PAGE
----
Metal Gear Solid: Ground Zeroes is interesting in that it feels like Kojima making a proposition to the gaming world. “Here’s the variety you can have with a single well-designed location and systems.”
The weather and time changing the way the game plays is fantastic. You go from the low-visibility (for both you and guards) of the rainy, nighttime hurricane in the Ground Zeroes mission to the calm sunny day of the second mission. It changes the feel and the approach to very similar infiltration tasks.
With some scripting alterations you can create a surprising amount of gameplay variety in the engine as designed. It doesn’t always work out great, I will say the third mission which is mostly just a helicopter turrent-gun style sequence is generally boring. Not because it’s badly done, it’s competent, but it’s an over-familiar kind of game mission at the moment and this one has nothing to really differentiate it.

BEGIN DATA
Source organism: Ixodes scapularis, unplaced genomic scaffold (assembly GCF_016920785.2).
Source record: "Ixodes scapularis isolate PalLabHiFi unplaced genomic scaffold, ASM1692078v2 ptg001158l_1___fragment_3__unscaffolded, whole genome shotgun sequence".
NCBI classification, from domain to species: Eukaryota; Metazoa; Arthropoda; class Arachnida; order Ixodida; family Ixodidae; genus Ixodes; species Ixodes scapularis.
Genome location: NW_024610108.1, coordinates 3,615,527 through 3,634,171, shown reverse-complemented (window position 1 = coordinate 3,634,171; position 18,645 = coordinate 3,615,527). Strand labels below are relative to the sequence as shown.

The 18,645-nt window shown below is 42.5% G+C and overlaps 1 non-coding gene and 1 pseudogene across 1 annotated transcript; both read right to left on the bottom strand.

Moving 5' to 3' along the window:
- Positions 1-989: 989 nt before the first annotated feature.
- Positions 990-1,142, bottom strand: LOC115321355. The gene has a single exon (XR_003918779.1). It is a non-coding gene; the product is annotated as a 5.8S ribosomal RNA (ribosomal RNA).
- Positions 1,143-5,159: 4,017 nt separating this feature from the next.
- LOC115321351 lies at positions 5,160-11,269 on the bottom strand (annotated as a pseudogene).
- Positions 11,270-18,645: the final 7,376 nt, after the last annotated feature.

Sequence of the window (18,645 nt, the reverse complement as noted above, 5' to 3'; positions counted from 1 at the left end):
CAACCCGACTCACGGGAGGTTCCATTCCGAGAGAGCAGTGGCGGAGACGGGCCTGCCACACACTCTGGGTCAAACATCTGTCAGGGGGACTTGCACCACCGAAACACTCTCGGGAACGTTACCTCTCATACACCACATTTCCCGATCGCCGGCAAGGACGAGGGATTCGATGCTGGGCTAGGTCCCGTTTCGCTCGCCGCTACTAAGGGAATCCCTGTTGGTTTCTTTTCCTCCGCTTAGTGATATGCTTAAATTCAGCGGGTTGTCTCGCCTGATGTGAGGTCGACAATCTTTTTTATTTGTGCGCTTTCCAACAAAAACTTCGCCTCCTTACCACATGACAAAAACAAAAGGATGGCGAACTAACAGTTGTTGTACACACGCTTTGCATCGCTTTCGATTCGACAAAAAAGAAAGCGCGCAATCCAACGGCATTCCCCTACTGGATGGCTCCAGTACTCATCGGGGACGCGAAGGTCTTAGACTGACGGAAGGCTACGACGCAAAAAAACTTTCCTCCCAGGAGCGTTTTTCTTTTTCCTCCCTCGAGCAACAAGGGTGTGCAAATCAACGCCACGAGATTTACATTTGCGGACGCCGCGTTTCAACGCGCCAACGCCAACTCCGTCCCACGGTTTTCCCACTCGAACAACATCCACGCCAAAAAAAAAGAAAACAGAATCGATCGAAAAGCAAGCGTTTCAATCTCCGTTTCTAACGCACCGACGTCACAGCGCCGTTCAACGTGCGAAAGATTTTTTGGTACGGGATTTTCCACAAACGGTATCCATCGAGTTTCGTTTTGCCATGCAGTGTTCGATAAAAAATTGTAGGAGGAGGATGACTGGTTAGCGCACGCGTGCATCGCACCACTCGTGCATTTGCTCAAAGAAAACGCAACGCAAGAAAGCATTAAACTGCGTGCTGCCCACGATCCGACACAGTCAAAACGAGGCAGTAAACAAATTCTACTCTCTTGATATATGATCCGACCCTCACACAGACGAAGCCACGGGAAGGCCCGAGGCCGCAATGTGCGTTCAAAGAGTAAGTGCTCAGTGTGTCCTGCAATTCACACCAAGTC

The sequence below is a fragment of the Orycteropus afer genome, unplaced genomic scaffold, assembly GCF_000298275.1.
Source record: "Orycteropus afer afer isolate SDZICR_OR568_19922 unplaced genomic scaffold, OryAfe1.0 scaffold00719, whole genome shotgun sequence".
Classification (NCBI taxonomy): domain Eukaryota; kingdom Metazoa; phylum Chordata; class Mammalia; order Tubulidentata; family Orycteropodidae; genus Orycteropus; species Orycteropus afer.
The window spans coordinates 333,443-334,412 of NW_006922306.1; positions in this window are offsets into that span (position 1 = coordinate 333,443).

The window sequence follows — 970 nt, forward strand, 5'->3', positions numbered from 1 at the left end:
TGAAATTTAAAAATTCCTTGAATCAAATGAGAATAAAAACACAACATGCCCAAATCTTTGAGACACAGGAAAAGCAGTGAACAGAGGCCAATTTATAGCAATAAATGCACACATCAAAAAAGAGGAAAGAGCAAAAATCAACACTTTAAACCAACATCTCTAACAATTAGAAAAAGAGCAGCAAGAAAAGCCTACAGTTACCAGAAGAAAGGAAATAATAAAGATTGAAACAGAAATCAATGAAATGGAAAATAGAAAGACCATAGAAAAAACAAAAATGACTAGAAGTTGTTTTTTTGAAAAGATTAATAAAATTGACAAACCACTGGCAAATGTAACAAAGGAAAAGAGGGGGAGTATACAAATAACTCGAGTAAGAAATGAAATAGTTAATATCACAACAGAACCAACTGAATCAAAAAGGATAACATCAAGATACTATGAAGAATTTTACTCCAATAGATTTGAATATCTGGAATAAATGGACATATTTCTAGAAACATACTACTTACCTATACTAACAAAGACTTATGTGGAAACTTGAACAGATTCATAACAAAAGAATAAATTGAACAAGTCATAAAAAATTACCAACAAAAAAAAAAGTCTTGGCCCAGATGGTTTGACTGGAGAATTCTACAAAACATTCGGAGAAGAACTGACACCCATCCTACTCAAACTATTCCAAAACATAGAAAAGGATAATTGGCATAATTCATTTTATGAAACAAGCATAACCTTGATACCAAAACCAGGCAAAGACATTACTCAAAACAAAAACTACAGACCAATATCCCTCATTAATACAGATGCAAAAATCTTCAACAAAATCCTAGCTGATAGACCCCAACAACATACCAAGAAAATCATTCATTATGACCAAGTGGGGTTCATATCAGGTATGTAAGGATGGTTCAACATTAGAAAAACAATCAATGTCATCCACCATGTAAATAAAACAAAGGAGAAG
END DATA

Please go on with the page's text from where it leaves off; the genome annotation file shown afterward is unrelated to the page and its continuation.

Still, this is a proposition I’ve been behind for a while. Tight, smaller-space locations with strong design can hold a huge amount of variety, and with a focused visual development can often look more convincing than the vast repeat-necessitated landscapes that many games (lots of which I love) have to use.
I’ll always bring it back to Shenmue, such a formative game for me, because the first game had a very small, even for the time, playspace overall. Yet it was, outside of some textures and understandable models that repeated in the real world, largely unique. Every street was it’s own street, every shop a full location for itself, even if you never have need to enter it in the course of a straightforward linear playthrough. The abundance of detail gave the small location character in a way very few games ever manage and a sense of reality that broke through the now-dated graphics and complemented what Yu Suzuki was attempting to create.